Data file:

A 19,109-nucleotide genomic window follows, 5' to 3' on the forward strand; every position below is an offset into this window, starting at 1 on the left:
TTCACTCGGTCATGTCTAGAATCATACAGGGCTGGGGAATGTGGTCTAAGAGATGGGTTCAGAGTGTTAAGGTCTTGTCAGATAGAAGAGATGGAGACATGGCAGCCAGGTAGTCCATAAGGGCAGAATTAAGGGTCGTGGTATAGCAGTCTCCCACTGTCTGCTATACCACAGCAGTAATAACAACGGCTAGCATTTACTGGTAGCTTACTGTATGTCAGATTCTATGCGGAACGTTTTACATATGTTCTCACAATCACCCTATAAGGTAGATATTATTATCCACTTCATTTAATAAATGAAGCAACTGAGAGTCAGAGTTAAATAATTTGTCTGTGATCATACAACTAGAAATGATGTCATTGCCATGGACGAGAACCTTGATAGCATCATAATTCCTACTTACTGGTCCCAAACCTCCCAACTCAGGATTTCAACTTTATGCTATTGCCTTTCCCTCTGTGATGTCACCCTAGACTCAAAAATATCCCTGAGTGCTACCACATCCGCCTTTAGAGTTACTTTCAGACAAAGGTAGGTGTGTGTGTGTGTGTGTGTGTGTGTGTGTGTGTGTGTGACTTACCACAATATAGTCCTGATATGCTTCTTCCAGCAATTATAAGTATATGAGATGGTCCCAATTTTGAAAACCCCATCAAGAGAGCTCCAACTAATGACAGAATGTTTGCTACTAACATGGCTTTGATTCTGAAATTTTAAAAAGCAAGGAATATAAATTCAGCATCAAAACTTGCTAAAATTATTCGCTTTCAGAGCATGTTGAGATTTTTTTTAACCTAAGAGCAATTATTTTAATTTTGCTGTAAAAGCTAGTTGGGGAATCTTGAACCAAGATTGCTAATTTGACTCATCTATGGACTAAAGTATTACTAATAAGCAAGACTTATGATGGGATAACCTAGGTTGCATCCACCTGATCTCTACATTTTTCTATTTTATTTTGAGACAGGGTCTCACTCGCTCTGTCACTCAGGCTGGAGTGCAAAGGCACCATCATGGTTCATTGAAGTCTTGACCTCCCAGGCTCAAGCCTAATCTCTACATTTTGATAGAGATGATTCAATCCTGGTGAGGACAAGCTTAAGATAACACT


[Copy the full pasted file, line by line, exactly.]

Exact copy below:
A 19,109-nucleotide genomic window follows, 5' to 3' on the forward strand; every position below is an offset into this window, starting at 1 on the left:
TTCACTCGGTCATGTCTAGAATCATACAGGGCTGGGGAATGTGGTCTAAGAGATGGGTTCAGAGTGTTAAGGTCTTGTCAGATAGAAGAGATGGAGACATGGCAGCCAGGTAGTCCATAAGGGCAGAATTAAGGGTCGTGGTATAGCAGTCTCCCACTGTCTGCTATACCACAGCAGTAATAACAACGGCTAGCATTTACTGGTAGCTTACTGTATGTCAGATTCTATGCGGAACGTTTTACATATGTTCTCACAATCACCCTATAAGGTAGATATTATTATCCACTTCATTTAATAAATGAAGCAACTGAGAGTCAGAGTTAAATAATTTGTCTGTGATCATACAACTAGAAATGATGTCATTGCCATGGACGAGAACCTTGATAGCATCATAATTCCTACTTACTGGTCCCAAACCTCCCAACTCAGGATTTCAACTTTATGCTATTGCCTTTCCCTCTGTGATGTCACCCTAGACTCAAAAATATCCCTGAGTGCTACCACATCCGCCTTTAGAGTTACTTTCAGACAAAGGTAGGTGTGTGTGTGTGTGTGTGTGTGTGTGTGTGTGTGTGTGACTTACCACAATATAGTCCTGATATGCTTCTTCCAGCAATTATAAGTATATGAGATGGTCCCAATTTTGAAAACCCCATCAAGAGAGCTCCAACTAATGACAGAATGTTTGCTACTAACATGGCTTTGATTCTGAAATTTTAAAAAGCAAGGAATATAAATTCAGCATCAAAACTTGCTAAAATTATTCGCTTTCAGAGCATGTTGAGATTTTTTTTAACCTAAGAGCAATTATTTTAATTTTGCTGTAAAAGCTAGTTGGGGAATCTTGAACCAAGATTGCTAATTTGACTCATCTATGGACTAAAGTATTACTAATAAGCAAGACTTATGATGGGATAACCTAGGTTGCATCCACCTGATCTCTACATTTTTCTATTTTATTTTGAGACAGGGTCTCACTCGCTCTGTCACTCAGGCTGGAGTGCAAAGGCACCATCATGGTTCATTGAAGTCTTGACCTCCCAGGCTCAAGCCTAATCTCTACATTTTGATAGAGATGATTCAATCCTGGTGAGGACAAGCTTAAGATAACACT